"She was offering 10-12% returns in 6-8 weeks," John Gilbert said. "So annualized, a 40-50% return is much better than I anticipated getting from my car business or in the stock market." The federal indictment against Ashcraft tells a similar story. "In the Investor Agreement, Brenda Ashcraft promised returns as much as 10% over a three month term, which equates to a 40% annual return," it says.
That would be an immediate red flag for Nathan Bachrach, FOX19's financial expert, who is suspicious when someone promises to outperform the stock market by so much.
"All of a sudden, if you could really do that, why would you be messing around taking money from people here in Cincinnati?" Bachrach asked, suggesting a financial wizard with those skills would be in high demand on Wall Street.
According to the indictment, investors would at first get what looked like a profit from their investment in Ashcraft's supposed real estate deals. But prosecutors say Ashcraft was just paying those people with other investors' money. They accuse her of using what was left to support her lifestyle. Gilbert says the same thing happened to him. He got good returns. Then the checks from Ashcraft started bouncing.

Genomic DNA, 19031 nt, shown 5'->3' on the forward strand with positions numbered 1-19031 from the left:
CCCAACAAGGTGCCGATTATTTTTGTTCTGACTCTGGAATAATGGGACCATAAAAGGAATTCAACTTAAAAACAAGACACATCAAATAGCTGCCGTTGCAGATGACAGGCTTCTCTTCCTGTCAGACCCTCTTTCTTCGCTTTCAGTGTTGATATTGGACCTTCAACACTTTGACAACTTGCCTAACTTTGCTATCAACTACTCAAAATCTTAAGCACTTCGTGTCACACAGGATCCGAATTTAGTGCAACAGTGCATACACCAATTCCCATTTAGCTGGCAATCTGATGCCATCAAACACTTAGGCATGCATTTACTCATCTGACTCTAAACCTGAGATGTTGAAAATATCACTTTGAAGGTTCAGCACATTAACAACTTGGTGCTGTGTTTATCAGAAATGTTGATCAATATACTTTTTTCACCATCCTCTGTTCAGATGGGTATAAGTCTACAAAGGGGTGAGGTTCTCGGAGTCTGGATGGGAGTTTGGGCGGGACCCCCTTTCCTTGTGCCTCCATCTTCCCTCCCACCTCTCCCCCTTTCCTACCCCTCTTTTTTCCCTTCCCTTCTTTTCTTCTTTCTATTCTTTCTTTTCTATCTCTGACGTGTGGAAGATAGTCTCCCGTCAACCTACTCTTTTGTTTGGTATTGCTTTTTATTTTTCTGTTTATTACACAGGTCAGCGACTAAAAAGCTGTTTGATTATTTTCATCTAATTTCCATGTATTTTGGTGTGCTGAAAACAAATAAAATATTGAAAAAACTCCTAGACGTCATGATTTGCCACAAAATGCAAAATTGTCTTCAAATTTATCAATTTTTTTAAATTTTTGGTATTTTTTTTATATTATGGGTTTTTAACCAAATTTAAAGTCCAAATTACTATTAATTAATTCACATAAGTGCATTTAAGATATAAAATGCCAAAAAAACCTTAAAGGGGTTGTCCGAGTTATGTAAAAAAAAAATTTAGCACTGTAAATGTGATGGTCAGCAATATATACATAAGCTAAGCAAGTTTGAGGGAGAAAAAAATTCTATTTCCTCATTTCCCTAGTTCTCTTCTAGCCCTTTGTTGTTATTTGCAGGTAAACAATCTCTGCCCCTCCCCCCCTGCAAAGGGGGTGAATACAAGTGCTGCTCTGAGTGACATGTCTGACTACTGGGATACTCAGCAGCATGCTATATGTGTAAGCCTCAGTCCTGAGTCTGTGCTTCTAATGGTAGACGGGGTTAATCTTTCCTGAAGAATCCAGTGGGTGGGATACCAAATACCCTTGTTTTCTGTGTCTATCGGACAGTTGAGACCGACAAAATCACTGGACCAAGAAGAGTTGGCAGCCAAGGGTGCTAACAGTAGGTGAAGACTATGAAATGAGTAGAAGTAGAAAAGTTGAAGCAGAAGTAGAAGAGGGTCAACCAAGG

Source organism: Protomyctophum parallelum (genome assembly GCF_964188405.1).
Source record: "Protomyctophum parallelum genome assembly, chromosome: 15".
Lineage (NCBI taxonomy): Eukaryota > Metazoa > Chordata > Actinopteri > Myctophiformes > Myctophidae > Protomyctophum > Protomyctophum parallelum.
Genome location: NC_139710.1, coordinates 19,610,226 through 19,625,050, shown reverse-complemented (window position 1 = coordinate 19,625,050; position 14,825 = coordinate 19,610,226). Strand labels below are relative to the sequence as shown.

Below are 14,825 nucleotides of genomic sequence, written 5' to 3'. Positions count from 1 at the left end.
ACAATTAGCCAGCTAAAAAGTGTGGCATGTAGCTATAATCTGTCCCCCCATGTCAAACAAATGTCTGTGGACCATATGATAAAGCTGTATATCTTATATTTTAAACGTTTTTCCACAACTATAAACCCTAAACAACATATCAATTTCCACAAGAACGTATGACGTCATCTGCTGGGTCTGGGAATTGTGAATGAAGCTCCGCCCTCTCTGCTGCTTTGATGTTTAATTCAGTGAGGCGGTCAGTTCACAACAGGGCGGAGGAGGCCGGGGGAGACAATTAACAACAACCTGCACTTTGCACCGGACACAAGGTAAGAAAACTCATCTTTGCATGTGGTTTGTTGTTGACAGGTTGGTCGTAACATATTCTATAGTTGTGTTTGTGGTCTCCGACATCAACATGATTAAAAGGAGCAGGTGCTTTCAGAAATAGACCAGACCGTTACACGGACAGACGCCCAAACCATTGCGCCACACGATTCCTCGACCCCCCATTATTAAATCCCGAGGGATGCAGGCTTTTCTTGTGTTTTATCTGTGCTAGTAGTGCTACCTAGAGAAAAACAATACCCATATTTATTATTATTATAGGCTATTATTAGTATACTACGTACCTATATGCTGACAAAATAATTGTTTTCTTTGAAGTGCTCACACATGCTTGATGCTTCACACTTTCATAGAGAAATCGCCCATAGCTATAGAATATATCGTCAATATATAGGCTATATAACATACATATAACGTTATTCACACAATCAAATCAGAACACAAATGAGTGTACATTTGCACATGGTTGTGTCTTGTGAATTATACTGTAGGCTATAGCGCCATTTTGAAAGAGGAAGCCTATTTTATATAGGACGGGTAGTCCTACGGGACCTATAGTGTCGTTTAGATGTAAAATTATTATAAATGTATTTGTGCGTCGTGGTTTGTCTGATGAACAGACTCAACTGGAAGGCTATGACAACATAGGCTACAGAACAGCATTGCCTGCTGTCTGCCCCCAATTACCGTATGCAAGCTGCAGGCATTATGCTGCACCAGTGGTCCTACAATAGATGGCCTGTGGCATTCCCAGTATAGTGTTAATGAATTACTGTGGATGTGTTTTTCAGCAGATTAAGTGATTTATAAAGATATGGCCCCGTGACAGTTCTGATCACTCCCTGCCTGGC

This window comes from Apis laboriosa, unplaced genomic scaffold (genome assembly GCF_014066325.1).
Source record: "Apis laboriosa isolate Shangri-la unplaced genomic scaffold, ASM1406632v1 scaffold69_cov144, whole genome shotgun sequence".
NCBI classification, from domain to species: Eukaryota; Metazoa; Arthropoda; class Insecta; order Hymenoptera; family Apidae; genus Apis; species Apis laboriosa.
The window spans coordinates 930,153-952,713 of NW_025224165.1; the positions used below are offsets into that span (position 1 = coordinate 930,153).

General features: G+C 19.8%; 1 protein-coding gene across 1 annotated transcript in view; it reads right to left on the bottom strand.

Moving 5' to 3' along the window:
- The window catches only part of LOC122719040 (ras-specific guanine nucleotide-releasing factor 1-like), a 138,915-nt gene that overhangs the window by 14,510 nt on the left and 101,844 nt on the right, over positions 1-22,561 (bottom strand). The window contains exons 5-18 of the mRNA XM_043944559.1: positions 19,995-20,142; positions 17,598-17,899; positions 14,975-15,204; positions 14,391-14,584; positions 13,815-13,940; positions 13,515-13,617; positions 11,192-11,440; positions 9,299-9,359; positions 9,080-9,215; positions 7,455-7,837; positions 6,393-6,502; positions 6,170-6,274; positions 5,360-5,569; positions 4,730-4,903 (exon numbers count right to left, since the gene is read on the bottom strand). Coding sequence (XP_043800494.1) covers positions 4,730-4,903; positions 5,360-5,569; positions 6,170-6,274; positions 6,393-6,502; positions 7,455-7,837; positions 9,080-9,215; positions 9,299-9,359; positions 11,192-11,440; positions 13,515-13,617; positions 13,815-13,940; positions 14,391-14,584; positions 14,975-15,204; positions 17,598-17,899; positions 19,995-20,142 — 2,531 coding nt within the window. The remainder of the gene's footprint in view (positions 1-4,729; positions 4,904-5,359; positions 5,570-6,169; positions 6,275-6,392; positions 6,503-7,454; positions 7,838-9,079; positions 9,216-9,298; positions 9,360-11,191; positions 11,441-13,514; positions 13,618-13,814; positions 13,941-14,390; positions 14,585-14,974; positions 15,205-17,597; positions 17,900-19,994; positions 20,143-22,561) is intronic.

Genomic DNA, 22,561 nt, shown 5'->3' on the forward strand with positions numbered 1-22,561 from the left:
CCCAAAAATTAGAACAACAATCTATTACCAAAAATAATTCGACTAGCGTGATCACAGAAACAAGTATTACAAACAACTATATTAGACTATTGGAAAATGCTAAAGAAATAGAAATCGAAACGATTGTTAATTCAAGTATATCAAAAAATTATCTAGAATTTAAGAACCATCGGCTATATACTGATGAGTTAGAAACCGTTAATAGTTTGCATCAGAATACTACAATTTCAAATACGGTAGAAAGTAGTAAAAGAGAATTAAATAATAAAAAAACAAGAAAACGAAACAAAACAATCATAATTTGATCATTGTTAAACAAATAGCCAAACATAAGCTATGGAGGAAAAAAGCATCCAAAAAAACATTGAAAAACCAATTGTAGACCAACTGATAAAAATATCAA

"She was writing checks for $535,000 to me (after) she was adamant that she doesn't bounce checks," Gilbert said. "Well, when I brought them to Fidelity, of course, ‘insufficient funds.'"
Bachrach says he's steered some of his own clients away from investments like this after they came into his office wanting to put money into them. Bachrach's technique is to call the person in charge of the investment opportunity and ask them in-depth financial questions about how the money is used. When he doesn't get a call back or gets fishy answers, he lets his clients know it may not be safe.
"Using your guts to make a decision can be very, very expensive," Bachrach said. "Keep in mind that greed and curiosity are two things that drive most people to do silly things with their money."
However, Ashcraft denies any wrongdoing. Though she repeatedly refused to answer FOX19's questions about where her investors' money is, when she emerged from the federal courthouse in Cincinnati Friday, she did say, "I have done nothing wrong."
Prosecutors representing the United States government will use their enormous resources to try to prove she did.